Yet, while Mrs May claimed that she had listened to MPs after previously confirming that the vote would go ahead, this is not a Government facing paralysis. This is an administration so paralysed that it does not appear to know what it is doing from one hour to the next.
Already guilty of being in contempt of Parliament, the Government’s mismanagement of Commons proceedings, disregard of MPs and inability to build a consensus over the past two years increases the risk of a no deal Brexit, a scenario which would put the economy in peril.
Far from taking back control, the Government now appears to be out of control after the charade of senior Ministers insisting that the vote was still taking place while Downing Street was pulling it in a desperate hope that Mrs May can – in yet another contradiction – secure some concessions from the EU after previously saying this was not possible.
And in the unlikely event of the EU coming to Mrs May’s assistance over the Northern Ireland ‘backstop’, any changes will be so cosmetic that she will be unable to win a Commons vote at an unspecified future date because opposition is becoming more entrenched as her authority ebbs away.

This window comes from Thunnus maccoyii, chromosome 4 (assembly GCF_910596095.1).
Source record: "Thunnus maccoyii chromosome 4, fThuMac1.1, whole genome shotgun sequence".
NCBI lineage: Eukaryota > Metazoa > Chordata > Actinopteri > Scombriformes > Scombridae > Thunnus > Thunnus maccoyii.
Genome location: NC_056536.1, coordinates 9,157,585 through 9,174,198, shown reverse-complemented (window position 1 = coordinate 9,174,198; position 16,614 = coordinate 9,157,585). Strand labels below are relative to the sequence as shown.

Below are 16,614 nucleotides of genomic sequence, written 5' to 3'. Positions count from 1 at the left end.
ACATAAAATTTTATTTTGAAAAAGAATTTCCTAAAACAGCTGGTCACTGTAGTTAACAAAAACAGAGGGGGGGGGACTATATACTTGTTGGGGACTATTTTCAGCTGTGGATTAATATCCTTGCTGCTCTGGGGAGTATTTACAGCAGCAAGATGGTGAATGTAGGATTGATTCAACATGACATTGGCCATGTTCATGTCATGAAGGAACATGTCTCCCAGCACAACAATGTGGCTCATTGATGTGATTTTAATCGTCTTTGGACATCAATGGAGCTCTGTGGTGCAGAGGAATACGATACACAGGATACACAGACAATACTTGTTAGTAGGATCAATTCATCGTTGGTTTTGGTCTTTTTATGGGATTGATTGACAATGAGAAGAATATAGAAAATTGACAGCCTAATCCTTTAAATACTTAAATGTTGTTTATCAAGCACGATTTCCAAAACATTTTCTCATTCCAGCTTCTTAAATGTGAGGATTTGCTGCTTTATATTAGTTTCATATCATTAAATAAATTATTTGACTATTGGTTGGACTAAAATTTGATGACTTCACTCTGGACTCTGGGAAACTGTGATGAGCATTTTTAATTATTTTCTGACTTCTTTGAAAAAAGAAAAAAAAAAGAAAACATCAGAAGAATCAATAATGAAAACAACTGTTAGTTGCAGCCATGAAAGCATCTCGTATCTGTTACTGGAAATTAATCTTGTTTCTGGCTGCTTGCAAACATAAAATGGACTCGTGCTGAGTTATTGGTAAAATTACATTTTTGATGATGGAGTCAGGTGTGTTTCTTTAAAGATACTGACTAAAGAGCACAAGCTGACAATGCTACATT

All this does is hasten the likelihood of Tory MPs forcing a leadership contest and Labour tabling a vote of no confidence in the Government’s credibility.
Yet, while some will conclude that Mrs May has brought these scenarios upon herself if they come to pass, it can also be argued that they will be unnecessary and unhelpful distractions when MPs on all sides need to be coming together and finding a way to honour the 2016 referendum result, which commands broader support in Parliament and the country at large. In case they have forgotten, there are just over 100 days to go before Britain is due to leave the EU. And if that doesn’t concentrate a few minds, what will?